Well that was harsh.  Aquel No Era Yo is certainly an aggressive and blunt film that does everything possible to get its point across, even if it isn’t entirely necessary.  Dealing with the weightiest themes of the nominated five, that of child soldiers, Aquel No Era Yo throws a lot in your face at once, from murder to rape, but it never feels genuine.  This is where a lack of running time really hurt the development of themes because the story winds up feeling rushed and underdeveloped.  We get a lot of crazed chanting and obvious manipulation and fear induced brainwashing, but it all feels so cliché under the circumstances.  The finale is also so convoluted and ridiculous in nature that it takes you out of the authentic devastation filmmaker Esteban Crespo was going for and turns this into a poorly realized action film.  It’s hard to depict these atrocities without falling into some sort of garish visualization, but I wish they would have tried harder here.  That said, the final moment packed a real emotional punch that is hard to shake.


The Voorman Problem (UK)

Mark Gill’s black comedy The Voorman Problem is short yet truly sweet, with slight comedic undertones that underscore the film’s more straightforward depiction of religious sanity.  At only 13 minutes, the film pretty much consists of two conversations between two men, a psychiatrist, Dr. Williams, and an asylum inmate, Voorman.  Voorman insists that he is God and that he created the world nine days prior and that he has created the idea of time and the passing of time by creating memories.  The first conversation feels pretty much like your typical setup, but the second conversation is where the film sets its true tone and delivers an interesting message with regards to God, man and the abuse of the gift of life.  Short, sure, but never lacking depth; The Voorman Problem is an excellent film.  Tom Hollander is also beyond fantastic and the whole time I was watching I was wishing that this had been a feature length film for the mere fact that Hollander gives one of the best performances I’ve seen this (last) year.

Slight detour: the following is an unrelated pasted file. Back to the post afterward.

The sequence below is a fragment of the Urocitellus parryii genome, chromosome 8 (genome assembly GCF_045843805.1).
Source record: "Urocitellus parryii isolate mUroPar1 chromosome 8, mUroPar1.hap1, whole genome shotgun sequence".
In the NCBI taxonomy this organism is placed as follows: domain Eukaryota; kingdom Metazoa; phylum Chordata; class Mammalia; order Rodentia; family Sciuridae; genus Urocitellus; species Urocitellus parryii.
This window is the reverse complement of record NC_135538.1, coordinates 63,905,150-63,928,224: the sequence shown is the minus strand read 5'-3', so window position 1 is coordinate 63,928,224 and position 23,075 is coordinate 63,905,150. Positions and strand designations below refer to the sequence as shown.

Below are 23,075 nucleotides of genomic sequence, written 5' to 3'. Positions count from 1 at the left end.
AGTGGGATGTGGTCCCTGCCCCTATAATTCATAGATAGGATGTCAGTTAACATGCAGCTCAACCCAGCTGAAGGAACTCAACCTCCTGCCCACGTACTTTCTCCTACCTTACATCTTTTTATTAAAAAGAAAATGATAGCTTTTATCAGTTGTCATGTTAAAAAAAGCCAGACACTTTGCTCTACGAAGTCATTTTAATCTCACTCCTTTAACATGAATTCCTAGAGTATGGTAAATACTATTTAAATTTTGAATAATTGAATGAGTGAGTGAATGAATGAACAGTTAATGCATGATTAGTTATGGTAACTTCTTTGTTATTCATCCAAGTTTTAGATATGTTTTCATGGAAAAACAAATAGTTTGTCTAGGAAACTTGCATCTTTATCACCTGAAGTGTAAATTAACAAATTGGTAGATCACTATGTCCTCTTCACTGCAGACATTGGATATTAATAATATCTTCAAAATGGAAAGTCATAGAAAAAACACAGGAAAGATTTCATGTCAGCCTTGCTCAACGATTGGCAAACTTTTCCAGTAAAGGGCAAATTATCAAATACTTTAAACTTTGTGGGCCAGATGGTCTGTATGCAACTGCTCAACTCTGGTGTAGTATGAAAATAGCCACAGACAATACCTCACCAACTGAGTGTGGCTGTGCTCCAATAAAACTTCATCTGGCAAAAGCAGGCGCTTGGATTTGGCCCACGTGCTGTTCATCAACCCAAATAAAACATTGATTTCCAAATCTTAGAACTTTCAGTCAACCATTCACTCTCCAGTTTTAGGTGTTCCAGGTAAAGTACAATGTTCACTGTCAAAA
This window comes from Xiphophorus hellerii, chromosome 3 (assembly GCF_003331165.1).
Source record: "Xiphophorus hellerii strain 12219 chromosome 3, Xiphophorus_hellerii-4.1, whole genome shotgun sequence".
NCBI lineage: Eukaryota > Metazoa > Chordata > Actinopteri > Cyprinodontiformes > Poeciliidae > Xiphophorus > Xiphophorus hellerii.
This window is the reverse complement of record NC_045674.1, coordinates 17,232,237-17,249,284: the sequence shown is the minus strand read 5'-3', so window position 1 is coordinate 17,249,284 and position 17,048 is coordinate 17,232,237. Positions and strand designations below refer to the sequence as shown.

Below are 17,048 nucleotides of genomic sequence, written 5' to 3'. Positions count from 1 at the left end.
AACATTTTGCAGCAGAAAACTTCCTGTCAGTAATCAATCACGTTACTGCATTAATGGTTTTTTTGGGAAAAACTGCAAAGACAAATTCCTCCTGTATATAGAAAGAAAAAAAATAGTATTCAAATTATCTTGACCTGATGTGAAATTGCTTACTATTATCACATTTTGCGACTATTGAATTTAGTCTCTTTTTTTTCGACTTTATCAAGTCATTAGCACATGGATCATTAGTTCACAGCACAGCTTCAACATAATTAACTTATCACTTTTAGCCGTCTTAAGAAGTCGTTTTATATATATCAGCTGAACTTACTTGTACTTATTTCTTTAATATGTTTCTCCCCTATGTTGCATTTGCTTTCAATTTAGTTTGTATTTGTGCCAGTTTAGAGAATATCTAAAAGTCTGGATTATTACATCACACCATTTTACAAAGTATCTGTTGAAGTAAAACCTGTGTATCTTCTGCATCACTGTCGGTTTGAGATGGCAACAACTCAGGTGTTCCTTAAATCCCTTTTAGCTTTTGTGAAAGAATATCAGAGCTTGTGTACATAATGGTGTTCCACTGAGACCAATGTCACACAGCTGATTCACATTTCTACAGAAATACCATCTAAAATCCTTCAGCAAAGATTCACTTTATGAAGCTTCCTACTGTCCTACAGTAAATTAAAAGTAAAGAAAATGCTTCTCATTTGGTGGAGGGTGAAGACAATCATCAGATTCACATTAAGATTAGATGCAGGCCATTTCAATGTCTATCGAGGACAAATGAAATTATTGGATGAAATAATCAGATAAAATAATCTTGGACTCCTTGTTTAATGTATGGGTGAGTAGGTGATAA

Now we come to trying to determine who will win the Oscar.  Statistics would tell you that it is between two films, That Wasn’t Me and Just Before Losing Everything.  That Wasn’t Me won Best Short Film at the Goya Awards as well as three awards (for actor, director and short film) at the Malaga Spanish Film Festival.  Just Before Losing Everything won Best Short Film at Angers European Film Festival, Clermont-Ferrand International Short Film Festival, Grenoble Short Film Festival, Leeds International Film Festival and Uppsala International Short Film Festival.  They carry with them the most wins and the heaviest thematic material.

That being said, we shouldn’t count out The Voorman Problem.  While it has only won one award, it has a starry cast and has an acidic bite that may reel in voters. 

Helium and Do I Have to Take Care of Everything? should be happy they were nominated.


  1. I really want to see Just Before Losing Everything and The Voorman Problem, but I don't know if I'll watch them before the Oscars. I'm doing a ranking of the nominees tomorrow, and I doubt I'll get to them or the docs, foreign, animated, and other short categories in time. Still, I've seen all from the main categories except Bad Grandpa and The Invisible Woman.

    1. Oops! I also need to see Despicable Me 2 and Mandela from Original Song.

    2. I have so much shit to see!